Kristen, who teaches American Sign Language for Mt. Airy Learning Tree, relaxes here with her favorite historical figure, Benjamin Franklin.

by Len Lear

Mt. Airy Learning Tree has had hundreds of teachers in its 36 years as an invaluable community resource that now averages 750 classes and 5,000 students per year, but Kristen Dieffenbacher, who is currently teaching a course about American Sign Language (ASL), is unique. She is the only Deaf instructor MALT has ever had, “as far as I know,” said Judy Weinstein, MALT Executive Director.

Kristen, 29, grew up in Wallingford, Delaware County, where she was the only Deaf family member. “When my parents found out that I was deaf at 10 months (they pieced it together after a fire alarm in the house went off, and I was sleeping peacefully),” she said, “I had a few speech therapists intensively train me to read lips and speak. That continued until I graduated from (Strath Haven) high school.”

Ed. note: According to Kristen, “There is a difference between Deaf or deaf (capital ‘D’ and lowercase ‘d’). Lower case ‘d’ (deaf) is a medical term, and capital ‘D’ (Deaf) is for those who identify themselves as culturally Deaf. I am Deaf.”

Although she went to a public school, there were trained teachers of the deaf who could focus on areas where deaf students struggled. They also had Communication Access Realtime Translation (CART), also called open captioning or real-time stenography. (This, is the general name of the system that court reporters, closed captioners, voice writers and others use to convert speech to text.)

An excellent student, Kristen did well at West Chester University, where she majored in Psychology, minored in Studio Art and had CART available for all classes.

“Socially, I didn’t (do well),” she said. “It was really hard to go from a home where every one knew who you were and knew how to talk to you to a complete foreign experience where you meet tons of new people every day. There were a lot of group get-togethers, and it was very hard for me to follow through. Reading lips in a group setting is almost impossible, even when hearing people know they need to speak slowly. Throughout college, I felt isolated and frustrated.”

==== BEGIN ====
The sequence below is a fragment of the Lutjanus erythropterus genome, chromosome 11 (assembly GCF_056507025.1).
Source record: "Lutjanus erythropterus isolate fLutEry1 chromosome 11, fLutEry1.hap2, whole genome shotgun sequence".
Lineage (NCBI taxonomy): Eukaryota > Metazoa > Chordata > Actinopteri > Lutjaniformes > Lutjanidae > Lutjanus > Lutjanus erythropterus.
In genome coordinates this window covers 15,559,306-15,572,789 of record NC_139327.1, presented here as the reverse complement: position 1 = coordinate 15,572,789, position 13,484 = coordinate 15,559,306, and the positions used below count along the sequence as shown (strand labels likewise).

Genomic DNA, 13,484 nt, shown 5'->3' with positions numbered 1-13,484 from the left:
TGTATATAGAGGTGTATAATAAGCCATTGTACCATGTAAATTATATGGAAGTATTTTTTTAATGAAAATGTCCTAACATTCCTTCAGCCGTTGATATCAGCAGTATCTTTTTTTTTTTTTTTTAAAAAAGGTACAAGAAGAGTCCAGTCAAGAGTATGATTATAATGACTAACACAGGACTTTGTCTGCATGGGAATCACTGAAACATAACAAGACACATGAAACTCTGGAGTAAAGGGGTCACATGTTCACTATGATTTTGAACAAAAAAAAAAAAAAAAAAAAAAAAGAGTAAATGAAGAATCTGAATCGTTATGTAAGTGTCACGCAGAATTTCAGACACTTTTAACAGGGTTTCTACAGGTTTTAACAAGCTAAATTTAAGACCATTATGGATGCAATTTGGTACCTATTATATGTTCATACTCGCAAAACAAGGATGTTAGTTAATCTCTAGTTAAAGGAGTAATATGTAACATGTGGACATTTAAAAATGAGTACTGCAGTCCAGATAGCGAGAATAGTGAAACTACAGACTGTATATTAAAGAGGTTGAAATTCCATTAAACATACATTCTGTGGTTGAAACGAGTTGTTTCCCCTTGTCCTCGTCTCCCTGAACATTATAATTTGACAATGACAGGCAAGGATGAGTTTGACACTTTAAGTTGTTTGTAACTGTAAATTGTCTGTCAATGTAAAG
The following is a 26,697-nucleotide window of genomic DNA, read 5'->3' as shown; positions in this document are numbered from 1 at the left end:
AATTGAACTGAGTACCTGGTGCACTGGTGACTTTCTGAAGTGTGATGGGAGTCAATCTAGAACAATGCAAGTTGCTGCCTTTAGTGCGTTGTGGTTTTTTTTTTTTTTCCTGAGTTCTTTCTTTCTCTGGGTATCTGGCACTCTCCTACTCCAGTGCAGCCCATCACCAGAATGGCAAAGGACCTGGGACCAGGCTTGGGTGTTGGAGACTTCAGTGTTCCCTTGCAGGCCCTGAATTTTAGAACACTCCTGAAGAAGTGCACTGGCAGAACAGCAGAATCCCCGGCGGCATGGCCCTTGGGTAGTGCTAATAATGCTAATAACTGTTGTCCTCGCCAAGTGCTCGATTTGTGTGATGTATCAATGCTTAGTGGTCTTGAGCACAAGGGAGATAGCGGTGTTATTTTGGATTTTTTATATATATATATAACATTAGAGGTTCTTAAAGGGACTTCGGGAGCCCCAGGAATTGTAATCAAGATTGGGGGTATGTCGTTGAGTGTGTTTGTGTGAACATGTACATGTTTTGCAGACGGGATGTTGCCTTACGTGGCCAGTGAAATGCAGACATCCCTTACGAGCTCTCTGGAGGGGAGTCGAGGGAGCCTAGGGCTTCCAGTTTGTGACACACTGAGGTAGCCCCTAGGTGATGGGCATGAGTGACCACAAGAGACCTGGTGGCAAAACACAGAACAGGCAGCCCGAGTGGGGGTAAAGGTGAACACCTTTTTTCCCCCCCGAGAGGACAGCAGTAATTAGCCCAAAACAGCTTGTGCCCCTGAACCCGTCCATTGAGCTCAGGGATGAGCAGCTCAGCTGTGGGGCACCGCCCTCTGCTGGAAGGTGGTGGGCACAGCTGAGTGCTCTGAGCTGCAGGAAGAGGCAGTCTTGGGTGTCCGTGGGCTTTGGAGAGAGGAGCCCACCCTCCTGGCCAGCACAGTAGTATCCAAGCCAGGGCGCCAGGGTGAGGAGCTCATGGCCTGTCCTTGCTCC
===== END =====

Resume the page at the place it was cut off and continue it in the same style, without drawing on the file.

Kristen learned ASL while in college, but “the more I chatted with Deaf people, the more I realized how difficult it is for me to follow conversations with hearing people. I was missing so much information. For a year and half, I stopped learning ASL because I felt disconnected from the hearing world, which was what I identified with. For so many years, I grew up thinking I was catching everything with hearing people by lip-reading. I thought the reason I zoned out during conversations was because I was bored, but really, it was because I couldn’t follow the conversations, and zoning out became a habit.”

After college, Kristen, who has been a local resident for six years, applied and got the job as a Personal Care Assistant at the Pennsylvania School for the Deaf in Germantown. “Although my ‘signing’ was not fluent at first, the PSD community welcomed me with open arms.” Kristen has been at PSD for six years, where she is now the Administrative Assistant for the Director of Student Affairs. How does she communicate with hearing people who do not know sign language? “I’ve had years of hearing and speech therapy and can communicate verbally. If that doesn’t work, then I write, point or gesture.”

Kristen, who had 11 students in the eight-session MALT course she just completed on March 27, has also done private tutoring for the Deaf-Hearing Communication Centre, Inc. (DHCC) in Swarthmore. At MALT, “I enjoy seeing the students’ ‘Aha!’ moments when they understand something that is complicated. I also love knowing that they will be able to go out and sign to Deaf people as a common courtesy. When I worked in retail businesses, it was always a heartfelt moment when a customer signed and I was able to communicate with them. I would love to see more of that.”

What does Kristen think she misses the most by not being able to hear? “That’s hard for me to imagine since I’ve never been able to hear, and I wouldn’t change a thing about it.”

What is the hardest thing Kristen ever had to do? “Accepting the idea that I will always struggle following along in conversations at family events.”

What deaf people does Kristen admire the most? “There are so many that I can’t just pick one. Those who don’t let deafness conquer them, and they go beyond people’s idea of Deaf (ASL users) people.”

If she could meet and converse with anyone on earth, living or dead, who would it be? “Ben Franklin. I would love to see his thought process when inventing new stuff.”

If Kristen could have any job on earth, what would it be? “Depending on my mood, it changes a lot. Today, it would be a film editor.”

Kristen’s expects to teach her MALT course again this year. For more information, call 215-843-6333.

 

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